The current situation in the Arctic

The Arctic Scramble exhibition closes with the Arctic: New Frontier exhibition by photojournalists and filmmakers Kadir van Lohuizen and Yuri Kozyrev in which they show the current situation in the Arctic. The opening up of the Northeast Passage to Asia gives rise to increased military and economic interest in the region. The exploitation of natural resources such as oil, gas, minerals, and precious metals ensures that the major powers compete with each other for the right to exploit the riches of the Arctic. This economic competition is paired with the militarization of the region to decide who the Arctic belongs to, with little consideration of the impact of these developments on the original inhabitants of the region. This presentation forms a direct link to the Rising Tide exhibition by photojournalist and filmmaker Kadir van Lohuizen.

What are the consequences of the rising sea level for The Netherlands? On January 8th, 2019, a heavy Northwestern storm reached The Netherlands. The combination with spring tide caused floodings at the island of Terschelling. The quays of West Terschelling were overvlowed, as well as the area around the 'Wierschuur' at Eastern Terschelling. This happens more often because of the climate crisis. Phothograph: ©Kadir van Lohuizen / NOOR.

Rising Tide by Kadir van Lohuizen

Rising Tide serves as a wake-up call that shows that climate change is an unstoppable force that can only be slowed down. Kadir van Lohuizen uses his personal artistic vision and discipline to reflect on the consequences of the climate crisis for the rising sea levels across the world. He travelled to locations including Greenland, Bangladesh, Papua New Guinea, Panama, Kiribati, Fiji, Jakarta, Miami, New York, and the Netherlands to investigate and visualize the impact of rising water levels. Van Lohuizen spoke with policymakers and ordinary people in order to highlight different perspectives on the issue. Through photographs and films, the Rising Tide exhibition shows the human stories behind the alarming statistics and sketches a confrontational vision of the near future.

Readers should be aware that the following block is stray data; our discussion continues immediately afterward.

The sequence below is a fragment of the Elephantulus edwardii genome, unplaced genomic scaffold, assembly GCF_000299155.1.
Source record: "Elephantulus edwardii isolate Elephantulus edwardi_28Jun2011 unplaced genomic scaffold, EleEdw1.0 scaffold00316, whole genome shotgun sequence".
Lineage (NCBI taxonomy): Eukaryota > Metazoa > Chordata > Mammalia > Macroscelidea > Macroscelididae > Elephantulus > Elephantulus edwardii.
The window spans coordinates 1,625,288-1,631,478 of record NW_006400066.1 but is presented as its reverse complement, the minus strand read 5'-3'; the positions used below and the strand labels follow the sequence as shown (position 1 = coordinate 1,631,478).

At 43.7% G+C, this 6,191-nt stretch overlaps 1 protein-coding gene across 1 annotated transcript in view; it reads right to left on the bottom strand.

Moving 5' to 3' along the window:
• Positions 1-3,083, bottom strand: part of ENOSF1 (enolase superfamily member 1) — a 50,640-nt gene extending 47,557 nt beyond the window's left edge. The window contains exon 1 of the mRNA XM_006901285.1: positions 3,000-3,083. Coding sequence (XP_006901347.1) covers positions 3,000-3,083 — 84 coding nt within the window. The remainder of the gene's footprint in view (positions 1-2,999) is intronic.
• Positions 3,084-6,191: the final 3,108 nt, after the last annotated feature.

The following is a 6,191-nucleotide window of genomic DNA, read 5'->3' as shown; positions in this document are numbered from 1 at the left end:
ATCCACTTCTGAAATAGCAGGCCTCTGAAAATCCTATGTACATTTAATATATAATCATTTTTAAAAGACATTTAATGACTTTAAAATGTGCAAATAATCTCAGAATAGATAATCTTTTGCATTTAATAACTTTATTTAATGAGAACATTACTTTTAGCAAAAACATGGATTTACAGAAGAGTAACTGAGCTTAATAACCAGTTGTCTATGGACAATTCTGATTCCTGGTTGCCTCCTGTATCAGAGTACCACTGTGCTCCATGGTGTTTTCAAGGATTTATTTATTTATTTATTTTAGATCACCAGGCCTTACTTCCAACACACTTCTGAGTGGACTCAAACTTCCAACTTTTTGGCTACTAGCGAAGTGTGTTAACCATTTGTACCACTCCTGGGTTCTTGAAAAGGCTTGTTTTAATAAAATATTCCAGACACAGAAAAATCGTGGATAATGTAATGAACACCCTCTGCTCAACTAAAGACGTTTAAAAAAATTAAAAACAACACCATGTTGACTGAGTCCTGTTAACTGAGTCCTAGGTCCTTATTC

Crucial themes at National Maritime Museum

The National Maritime Museum shows how water connects worlds. The museum showcases a wide range of impressive masterpieces and artefacts from one of the world's finest maritime collections. In addition to exhibitions with a historical character, the museum exhibits work by contemporary international artists. The museum uses maritime developments from the past, present, and future to encourage debate on current themes. Climate change and rising sea levels are crucial themes that have an impact on what the museum is all about. Kadir van Lohuizen's project perfectly matches these themes in terms of art and content. In Arctic Scramble and Rising Tide, the museum is taking on its social role of informing and activating a broad public.